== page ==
Volvo Reveals Future Direction

The Volvo XC60 Plug-In Hybrid

In 2017-18 the technical tie-up between Volvo and former owner Ford will no longer exist.

As a result, Volvo will be taking its entire design and production system back in-house and will be changing the range of models it has available for purchase, finance or lease.

Putting in place systems of the future

To facilitate this change, Volvo have developed two radical new vehicle architectures.

SPA (Scaleable Product Architecture) is a new platform that will be the foundation for up to 80% of new Volvo’s produced for finance, purchase or lease.

Meanwhile their VEA (Vehicle Environmental Architecture) is guiding the way Volvo creates new powertrains.

The results of these new systems will first be seen at the Geneva Motor Show, where Volvo are expected to reveal a new car that will replace both the S40 Saloon and the V50 Estate.

Volvo say that the ‘sweet spot’ for them in this area is their hatchback line, and so the company will no longer be producing a small estate.

Volvo expects that it will manufacture about 90,000 of their new V40 cars for purchase, lease or finance.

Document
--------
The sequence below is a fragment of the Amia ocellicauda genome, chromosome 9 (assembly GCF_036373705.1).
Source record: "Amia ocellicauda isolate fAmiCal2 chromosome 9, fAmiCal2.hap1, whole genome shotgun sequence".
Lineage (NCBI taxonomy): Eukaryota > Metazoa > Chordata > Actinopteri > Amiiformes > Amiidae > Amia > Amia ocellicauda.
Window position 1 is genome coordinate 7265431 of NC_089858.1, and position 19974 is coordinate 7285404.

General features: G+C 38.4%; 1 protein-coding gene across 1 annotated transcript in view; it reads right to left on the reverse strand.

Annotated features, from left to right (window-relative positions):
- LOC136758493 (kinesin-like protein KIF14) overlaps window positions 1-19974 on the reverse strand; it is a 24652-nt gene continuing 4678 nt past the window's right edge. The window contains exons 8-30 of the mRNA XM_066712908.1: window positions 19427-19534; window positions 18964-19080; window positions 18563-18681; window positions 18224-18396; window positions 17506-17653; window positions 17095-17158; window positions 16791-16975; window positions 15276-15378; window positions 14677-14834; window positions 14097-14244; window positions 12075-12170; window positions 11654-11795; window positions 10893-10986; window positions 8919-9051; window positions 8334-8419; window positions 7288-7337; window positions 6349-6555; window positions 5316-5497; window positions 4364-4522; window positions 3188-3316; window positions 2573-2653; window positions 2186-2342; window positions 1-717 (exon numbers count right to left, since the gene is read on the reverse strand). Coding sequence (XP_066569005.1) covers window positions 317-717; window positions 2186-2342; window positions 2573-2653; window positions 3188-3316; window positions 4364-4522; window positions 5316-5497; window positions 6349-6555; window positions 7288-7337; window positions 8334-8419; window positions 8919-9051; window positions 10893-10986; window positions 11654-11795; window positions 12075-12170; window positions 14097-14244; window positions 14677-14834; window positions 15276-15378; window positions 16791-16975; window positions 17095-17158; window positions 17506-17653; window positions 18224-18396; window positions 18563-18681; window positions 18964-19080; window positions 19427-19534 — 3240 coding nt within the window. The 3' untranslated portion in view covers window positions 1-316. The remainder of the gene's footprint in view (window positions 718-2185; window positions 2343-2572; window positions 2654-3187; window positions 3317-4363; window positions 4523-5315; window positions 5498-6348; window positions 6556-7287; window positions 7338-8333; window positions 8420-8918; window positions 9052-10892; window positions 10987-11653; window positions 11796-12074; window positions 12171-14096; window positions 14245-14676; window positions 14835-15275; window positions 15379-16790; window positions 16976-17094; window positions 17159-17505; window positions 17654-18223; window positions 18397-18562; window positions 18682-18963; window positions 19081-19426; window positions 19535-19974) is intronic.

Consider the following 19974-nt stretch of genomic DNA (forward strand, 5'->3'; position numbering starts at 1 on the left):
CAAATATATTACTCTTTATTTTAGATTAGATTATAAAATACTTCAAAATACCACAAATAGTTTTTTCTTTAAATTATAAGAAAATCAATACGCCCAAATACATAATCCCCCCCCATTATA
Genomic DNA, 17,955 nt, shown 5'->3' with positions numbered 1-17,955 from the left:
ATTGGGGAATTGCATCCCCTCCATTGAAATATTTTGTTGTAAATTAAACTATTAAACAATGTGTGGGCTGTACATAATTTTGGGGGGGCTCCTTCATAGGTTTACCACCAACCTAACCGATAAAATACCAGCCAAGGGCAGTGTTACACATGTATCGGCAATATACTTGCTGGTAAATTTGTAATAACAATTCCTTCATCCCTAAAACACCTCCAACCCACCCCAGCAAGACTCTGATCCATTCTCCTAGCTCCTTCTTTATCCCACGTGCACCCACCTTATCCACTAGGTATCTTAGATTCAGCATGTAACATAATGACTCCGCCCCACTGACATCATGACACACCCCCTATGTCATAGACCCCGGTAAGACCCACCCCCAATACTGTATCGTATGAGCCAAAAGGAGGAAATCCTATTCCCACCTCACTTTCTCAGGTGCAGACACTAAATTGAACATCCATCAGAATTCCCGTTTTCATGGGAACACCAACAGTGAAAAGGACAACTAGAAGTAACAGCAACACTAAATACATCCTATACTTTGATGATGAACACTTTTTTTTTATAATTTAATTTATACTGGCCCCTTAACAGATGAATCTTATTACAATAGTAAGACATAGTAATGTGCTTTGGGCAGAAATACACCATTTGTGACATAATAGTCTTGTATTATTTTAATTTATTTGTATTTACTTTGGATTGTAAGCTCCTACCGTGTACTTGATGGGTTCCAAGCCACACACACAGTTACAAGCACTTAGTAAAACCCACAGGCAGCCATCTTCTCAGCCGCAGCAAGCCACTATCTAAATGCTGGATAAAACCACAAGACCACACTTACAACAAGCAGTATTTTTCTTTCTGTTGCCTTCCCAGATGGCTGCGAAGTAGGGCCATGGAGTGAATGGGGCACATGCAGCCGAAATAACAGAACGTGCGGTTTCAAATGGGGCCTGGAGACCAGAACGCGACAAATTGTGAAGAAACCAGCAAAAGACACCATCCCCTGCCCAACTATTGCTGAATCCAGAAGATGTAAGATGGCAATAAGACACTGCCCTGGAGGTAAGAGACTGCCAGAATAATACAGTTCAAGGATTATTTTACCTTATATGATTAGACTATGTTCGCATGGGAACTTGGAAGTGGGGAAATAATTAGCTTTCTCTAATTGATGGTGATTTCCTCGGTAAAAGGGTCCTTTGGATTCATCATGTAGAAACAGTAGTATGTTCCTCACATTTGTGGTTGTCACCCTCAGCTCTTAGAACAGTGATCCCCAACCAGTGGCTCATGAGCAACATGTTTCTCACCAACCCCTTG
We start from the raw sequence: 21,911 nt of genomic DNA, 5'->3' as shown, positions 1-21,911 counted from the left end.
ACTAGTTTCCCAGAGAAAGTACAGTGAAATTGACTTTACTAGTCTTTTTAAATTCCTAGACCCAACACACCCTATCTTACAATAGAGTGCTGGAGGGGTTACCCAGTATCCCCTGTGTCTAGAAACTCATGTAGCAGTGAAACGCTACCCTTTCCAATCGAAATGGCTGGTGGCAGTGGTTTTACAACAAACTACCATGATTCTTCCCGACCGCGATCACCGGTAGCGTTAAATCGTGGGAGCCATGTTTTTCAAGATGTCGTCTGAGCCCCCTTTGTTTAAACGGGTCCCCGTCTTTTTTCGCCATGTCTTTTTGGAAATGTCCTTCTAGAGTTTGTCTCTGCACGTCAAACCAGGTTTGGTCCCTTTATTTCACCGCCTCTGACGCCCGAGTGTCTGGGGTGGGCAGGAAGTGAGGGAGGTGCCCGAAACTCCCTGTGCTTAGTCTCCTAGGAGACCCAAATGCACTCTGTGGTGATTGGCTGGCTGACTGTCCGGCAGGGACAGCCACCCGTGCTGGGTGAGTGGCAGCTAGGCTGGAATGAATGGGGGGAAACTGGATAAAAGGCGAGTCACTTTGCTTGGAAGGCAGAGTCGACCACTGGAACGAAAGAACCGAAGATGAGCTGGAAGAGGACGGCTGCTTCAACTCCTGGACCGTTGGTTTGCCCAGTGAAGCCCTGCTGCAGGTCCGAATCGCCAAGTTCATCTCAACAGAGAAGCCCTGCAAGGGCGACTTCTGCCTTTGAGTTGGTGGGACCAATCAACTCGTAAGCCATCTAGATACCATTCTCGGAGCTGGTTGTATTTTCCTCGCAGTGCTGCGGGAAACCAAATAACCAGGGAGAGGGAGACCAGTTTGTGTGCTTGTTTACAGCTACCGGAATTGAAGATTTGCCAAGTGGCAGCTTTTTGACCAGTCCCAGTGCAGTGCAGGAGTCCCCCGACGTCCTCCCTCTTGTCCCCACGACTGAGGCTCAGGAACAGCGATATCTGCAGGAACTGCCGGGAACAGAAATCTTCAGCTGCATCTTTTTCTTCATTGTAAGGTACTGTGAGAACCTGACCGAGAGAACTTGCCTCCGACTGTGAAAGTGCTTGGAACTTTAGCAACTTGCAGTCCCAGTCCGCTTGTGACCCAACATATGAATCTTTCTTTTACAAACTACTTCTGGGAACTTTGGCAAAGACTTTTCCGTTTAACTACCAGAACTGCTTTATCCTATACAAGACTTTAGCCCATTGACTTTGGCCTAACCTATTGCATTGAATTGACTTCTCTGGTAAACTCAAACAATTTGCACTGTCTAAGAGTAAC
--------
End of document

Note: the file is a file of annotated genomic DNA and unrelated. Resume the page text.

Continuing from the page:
Volvo focus on the mid-range

Volvo say that they are intending to focus on mid-range vehicles for the foreseeable future.

This means that the new V40 and the C30 will remain their smallest cars.

Despite speculation that the company might decide to enter the popular supermini market, Volvo make it clear that this is not a priority for them.

They say that at the moment they will concentrate on producing compact family cars for purchase, lease or finance, and reviewing and refreshing their current range before considering new markets.

Volvo do say that expanding into new segments may be a possibility after the overhaul of their current range, but it seems that the SUV market is likely to be favoured over superminis.

Volvo’s CEO is on record saying that he thinks they should have a strong SUV presence, and it interested in seeing a new, smaller model below the XC60.

However, he also makes it clear that Volvo want to avoid getting drawn into too many niches.

Electric future

Volvo’s CEO also believes that the next five years will see electrification extend throughout the entire Volvo range.

Steps are already being taken here, with Volvo primed to launch their first hybrid for finance, lease or purchase in Europe later in the year.

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Andrew Kirkley
Latest posts by Andrew Kirkley (see all)
  • 15th February 2012

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